Subjects diagnosed with T2DM were recruited. This is a subgroup analysis of an ongoing prospective observational study. The study plans to enroll 100 subjects annually, and there will be 500 final participants with T2DM. The study has been designed to investigate reliable tools and discover biomarkers for DPN. The current analysis was performed using subgroup data for the initial 2-year enrolled participants. Inclusion criteria of current analysis included age from 20 to 55 years and no change of antidiabetic medications in the previous 3 months. Exclusion criteria were other causes of neuropathy such as heavy alcohol consumption, renal dysfunction (estimated glomerular filtration rate less than 50 mL/min/1.73 m2), any history of cancer, and exposure to neurotoxic agents. The study was approved by the Institutional Review Board of Seoul National University Bundang Hospital (IRB No. B-1903/526-101). All participants provided written informed consent.

Assessment of DPN

DPN was diagnosed using the Michigan Neuropathy Screening Instrument (MNSI)11, which was validated in Korean patients with diabetes.12 The MNSI is composed of two components, a 15-item self-administered questionnaire and a comprehensive physical examination. DPN was diagnosed when the MNSI-questionnaire (MNSI-Q) was ≥7 or MNSI physical examination was ≥4.

Anthropometric and body composition measurements

Body weight, height, WC, and blood pressure were measured by a single trained research nurse. All anthropometric examination was performed in light clothing with bare feet. Body mass index (BMI) was calculated as body weight (kg)/height (m2). WC was obtained at the middle of the lower rib margin and iliac crest. Systolic and diastolic blood pressure (SBP/DBP) were measured after a 10-minute rest using an electronic blood pressure meter (UA-1020 device; A&D Co., Tokyo, Japan). Total body fat mass, muscle mass, and visceral fat area were measured by bio-impedance analysis (InBody770; InBody, Seoul, Korea).

Biochemical analysis

Participants visited the Endocrine Clinic after fasting overnight. Blood glucose levels were measured by the hexokinase method, and glycosylated hemoglobin (HbA1c) levels were obtained by high-performance liquid chromatography (Bio-Rad, Hercules, CA, USA). Fasting insulin levels were measured by immunoradiometric assay (DIAsource, Nivelles, Belgium). Homogeneous enzymatic assays and glycerol-3-phosphate oxidase peroxide methods were used to measure HDL cholesterol, low-density lipoprotein cholesterol, and triglyceride. Liver and renal function tests were performed using the protocol of the central laboratory of Seoul National University Bundang Hospital. Homeostatic model assessment for insulin resistance (HOMA-IR) was calculated as an indicator of insulin resistance using the following formula: plasma insulin (μIU/mL)×plasma glucose (mg/dL)/405.13 Insulin resistant status was defined as when HOMA-IR level was higher than 3.0, according to a previous study.14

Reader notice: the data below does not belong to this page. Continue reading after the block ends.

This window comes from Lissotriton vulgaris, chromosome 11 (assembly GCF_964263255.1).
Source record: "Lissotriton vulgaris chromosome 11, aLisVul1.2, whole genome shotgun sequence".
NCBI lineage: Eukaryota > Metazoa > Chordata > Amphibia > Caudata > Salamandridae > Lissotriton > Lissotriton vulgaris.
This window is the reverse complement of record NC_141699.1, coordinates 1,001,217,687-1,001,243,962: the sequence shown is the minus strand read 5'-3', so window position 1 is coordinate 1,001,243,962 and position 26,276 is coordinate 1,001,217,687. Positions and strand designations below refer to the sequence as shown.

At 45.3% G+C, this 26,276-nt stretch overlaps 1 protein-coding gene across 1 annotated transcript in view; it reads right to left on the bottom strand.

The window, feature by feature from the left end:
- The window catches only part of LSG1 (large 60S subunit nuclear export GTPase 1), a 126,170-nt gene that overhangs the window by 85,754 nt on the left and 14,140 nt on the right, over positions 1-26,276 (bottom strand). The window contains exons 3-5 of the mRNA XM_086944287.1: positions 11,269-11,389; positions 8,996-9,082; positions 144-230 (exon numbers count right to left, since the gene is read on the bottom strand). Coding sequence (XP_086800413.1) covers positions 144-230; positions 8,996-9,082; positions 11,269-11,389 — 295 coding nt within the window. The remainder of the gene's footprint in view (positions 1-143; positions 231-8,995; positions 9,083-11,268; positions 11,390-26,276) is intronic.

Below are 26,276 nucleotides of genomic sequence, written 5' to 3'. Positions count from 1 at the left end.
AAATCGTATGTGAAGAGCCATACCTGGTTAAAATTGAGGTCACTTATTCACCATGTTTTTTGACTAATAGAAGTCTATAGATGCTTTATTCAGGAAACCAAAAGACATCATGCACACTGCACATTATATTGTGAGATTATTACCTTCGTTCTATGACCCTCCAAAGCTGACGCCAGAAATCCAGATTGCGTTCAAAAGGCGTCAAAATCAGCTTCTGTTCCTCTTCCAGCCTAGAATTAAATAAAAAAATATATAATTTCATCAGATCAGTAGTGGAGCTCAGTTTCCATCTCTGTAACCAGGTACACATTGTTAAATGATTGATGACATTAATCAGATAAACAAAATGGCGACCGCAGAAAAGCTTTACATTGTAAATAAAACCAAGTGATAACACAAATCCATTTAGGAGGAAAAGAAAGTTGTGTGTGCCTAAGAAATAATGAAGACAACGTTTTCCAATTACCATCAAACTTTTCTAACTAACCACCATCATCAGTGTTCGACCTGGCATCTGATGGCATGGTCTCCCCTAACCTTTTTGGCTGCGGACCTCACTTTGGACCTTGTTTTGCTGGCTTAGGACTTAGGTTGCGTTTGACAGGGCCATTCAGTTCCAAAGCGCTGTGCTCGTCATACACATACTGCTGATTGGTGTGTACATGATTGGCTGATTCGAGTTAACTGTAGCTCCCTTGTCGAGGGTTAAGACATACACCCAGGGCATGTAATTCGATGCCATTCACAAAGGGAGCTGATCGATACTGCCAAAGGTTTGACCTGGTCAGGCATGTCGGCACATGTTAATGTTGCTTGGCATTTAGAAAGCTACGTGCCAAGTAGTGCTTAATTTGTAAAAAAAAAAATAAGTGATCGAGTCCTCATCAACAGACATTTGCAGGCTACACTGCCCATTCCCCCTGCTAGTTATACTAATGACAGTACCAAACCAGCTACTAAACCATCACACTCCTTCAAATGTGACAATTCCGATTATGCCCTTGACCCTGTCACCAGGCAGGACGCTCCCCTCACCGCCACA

Statistical analysis

Data are shown as mean±standard deviation or number with percentage. Means were compared between subjects with and without DPN using Student t-test or the Mann-Whitney U-test. Differences in sex, history of smoking, alcohol, hypertension, dyslipidemia, and antidiabetic medications were tested by chi-square test. Spearman’s correlation analysis was performed to evaluate the association between neuropathy examination results, metabolic syndrome components, and body composition. Univariate and multivariate logistic regression models were used to estimate the association of clinical parameters and presence of DPN using odds ratios (ORs) with 95% confidential intervals (CIs). Statistical analysis was performed using IBM SPSS version 22.0 (IBM Corp., Armonk, NY, USA).